The Wahhabis barred the entry of hajj pilgrims to the two holy cities, and looted the historical legacy of Muhammad, destroying and stealing objects deposited as expressions of honor in the Prophet’s Mosque in Medina as well in the Grand Mosque of Mecca. They were driven from their areas of ascendancy between 1811 and 1818 by the Ottoman leader Mehmed Ali Pasha (1769–1849), an ethnic Albanian by birth. The “first Saudi state” collapsed as the Wahhabis and Saudis withdrew to Riyadh, near the former Dariyah; the Ottoman armies had left Dariyah in ruins. A “second Saudi state” erupted in Arabia later in the nineteenth century, and was again suppressed, with the Wahhabis and Saudis expelled to Kuwait.

The third, last, and enduring Wahhabi power to dominate the peninsula, the Kingdom of Saudi Arabia, was established between 1901 and 1932 under the leadership of Abd al-Aziz Ibn Abd ur-Rahman Ibn Muhammad Al-Sa’ud (1880?–1953), known to the West as King Ibn Sa’ud. Ibn Sa’ud reconquered Mecca in 1924 and Medina and Jeddah the following year, and his Wahhabi followers again launched an orgy of destruction, leveling the cemetery known as Jannat al-Baqi in Medina, where the family of Muhammad and his Companions were buried.

Wahhabism exhibits a frenzied, persecutory spirit against Muslim religious exaltation (which is not “worship”) of human personages, including Muhammad, whom they treat as an ordinary man among men, as well as against respect for sacred places and things. Their description of such practices as shirk, i.e., polytheism, or, in Islamic idiom “creating partners for God,” has been interpreted as a repudiation of the Christian conception, in which God is defined as “three-personed,” to borrow the poet John Donne’s famous phrase. The Wahhabis claim they demand nothing more than “revival” of the Islam of the first three Muslim generations, the aslaf. They argue for emulation of the aslaf but at the same time forbid prayers and monuments honoring them. This concept is self-contradictory and such a violation of human nature that it has been a major factor in alienating ordinary, commonsense Muslims from following the Wahhabis.

This incongruity in Wahhabi doctrine is not unique. The Wahhabis further called for repudiation of all developments in Islam and borrowings from other cultures since the time of the aslaf, except, notably, firearms. By contrast, the Koran praises the Christians, as monotheists, in their war against the Persians, who were then mainly Zoroastrians, and Muhammad himself is said to have remarked, “For knowledge, one should go all the way to China.” A typical male Wahhabi, then and now, grows an untrimmed beard, wears short breeches that do not touch the ground, and perpetually scrubs his teeth with a cleaning stick or mishwak, all because “that was the way of the Prophet.” But these were peninsular Arabic cultural artifacts also shared by the enemies of Muhammad.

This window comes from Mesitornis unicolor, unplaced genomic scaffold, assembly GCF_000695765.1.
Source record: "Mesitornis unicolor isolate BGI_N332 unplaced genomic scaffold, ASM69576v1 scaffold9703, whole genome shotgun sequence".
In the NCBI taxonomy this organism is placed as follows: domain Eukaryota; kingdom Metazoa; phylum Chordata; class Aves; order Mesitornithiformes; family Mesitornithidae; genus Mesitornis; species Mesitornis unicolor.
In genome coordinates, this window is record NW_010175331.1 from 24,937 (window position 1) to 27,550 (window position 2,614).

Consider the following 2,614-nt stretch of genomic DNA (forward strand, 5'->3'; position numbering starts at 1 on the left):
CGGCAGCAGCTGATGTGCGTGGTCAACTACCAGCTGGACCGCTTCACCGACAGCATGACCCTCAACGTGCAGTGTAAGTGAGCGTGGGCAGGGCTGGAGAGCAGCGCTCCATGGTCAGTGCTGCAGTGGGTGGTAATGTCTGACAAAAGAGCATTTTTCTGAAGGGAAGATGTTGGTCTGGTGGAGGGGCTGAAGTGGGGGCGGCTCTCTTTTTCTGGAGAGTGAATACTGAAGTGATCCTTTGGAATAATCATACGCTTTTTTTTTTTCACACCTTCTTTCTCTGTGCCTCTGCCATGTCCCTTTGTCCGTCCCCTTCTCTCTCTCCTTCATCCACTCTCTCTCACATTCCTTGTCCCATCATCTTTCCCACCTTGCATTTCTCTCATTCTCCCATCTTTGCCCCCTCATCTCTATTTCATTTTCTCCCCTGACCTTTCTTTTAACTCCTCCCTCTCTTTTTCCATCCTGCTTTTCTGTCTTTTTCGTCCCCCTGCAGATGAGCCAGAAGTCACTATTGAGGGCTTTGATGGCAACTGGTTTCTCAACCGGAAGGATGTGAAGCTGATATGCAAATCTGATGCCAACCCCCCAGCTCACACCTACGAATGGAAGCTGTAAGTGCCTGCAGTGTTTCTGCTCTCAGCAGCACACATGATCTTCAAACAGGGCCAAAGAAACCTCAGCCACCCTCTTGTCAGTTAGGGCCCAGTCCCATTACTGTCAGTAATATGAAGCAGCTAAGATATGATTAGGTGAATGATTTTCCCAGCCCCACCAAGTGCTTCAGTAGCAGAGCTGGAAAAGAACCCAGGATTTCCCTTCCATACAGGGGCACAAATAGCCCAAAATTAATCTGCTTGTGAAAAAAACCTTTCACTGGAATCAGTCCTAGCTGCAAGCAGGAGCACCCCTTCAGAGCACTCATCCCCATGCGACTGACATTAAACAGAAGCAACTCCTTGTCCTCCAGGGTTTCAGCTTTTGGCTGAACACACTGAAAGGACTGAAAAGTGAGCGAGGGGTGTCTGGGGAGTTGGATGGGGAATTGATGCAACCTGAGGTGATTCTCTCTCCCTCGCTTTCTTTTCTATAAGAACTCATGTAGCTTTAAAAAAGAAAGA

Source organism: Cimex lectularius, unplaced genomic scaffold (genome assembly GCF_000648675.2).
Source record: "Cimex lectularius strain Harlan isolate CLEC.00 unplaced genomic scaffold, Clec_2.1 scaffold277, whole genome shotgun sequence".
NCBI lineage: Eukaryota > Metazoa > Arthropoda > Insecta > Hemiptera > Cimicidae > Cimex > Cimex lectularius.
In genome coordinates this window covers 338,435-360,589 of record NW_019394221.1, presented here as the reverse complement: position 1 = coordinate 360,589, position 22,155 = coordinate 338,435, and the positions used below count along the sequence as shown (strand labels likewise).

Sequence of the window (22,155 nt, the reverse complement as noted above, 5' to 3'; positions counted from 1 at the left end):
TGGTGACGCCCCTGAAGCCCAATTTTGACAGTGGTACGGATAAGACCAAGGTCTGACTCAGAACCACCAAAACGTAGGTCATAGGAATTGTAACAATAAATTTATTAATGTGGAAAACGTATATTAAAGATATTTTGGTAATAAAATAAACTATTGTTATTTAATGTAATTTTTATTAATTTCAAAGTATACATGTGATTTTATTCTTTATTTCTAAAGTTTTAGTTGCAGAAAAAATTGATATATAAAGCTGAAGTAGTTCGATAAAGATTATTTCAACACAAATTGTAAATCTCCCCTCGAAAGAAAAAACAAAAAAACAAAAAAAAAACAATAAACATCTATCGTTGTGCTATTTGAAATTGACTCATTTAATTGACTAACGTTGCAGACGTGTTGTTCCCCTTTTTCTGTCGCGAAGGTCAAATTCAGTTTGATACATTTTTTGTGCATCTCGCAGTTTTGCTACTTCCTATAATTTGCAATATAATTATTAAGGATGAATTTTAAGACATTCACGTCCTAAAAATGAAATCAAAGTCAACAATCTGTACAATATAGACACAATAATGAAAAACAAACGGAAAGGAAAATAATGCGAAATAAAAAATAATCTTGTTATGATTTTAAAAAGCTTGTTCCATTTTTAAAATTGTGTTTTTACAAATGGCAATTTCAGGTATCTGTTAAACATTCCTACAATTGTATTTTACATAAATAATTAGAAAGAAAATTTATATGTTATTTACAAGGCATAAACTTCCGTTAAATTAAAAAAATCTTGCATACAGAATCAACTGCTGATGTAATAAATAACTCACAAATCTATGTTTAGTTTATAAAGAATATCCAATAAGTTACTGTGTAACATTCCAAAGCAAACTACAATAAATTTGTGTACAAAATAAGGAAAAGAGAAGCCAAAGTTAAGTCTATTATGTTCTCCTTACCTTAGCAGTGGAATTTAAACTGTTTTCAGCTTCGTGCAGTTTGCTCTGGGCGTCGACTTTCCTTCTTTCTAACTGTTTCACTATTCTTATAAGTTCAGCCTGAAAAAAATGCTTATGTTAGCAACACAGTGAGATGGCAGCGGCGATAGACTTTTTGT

In addition, the form of the Koran as it is now written and read did not exist in the time of Muhammad. As all Muslims are aware, Muhammad was illiterate, and the text of the Koran was typically recited in his lifetime. Chapters (surat) and verses (ayat) were written down at his direction on dried bones and other media, and, only after his death, assembled in a series of redactions. The first was probably a collection without definitive authority, created at the order of the original successor to Muhammad, or caliph, Abubakr (c. 570–634). The canonical version that has survived was, according to tradition, compiled twenty years after Muhammad’s death, by the third of the caliphs to succeed him, Uthman ibn Affan (d. 656). The “Uthmanic codex” was produced in five copies, with the original stored in Medina and four others sent to Mecca, Damascus, Basra, and the town of Kufa in modern-day Iraq.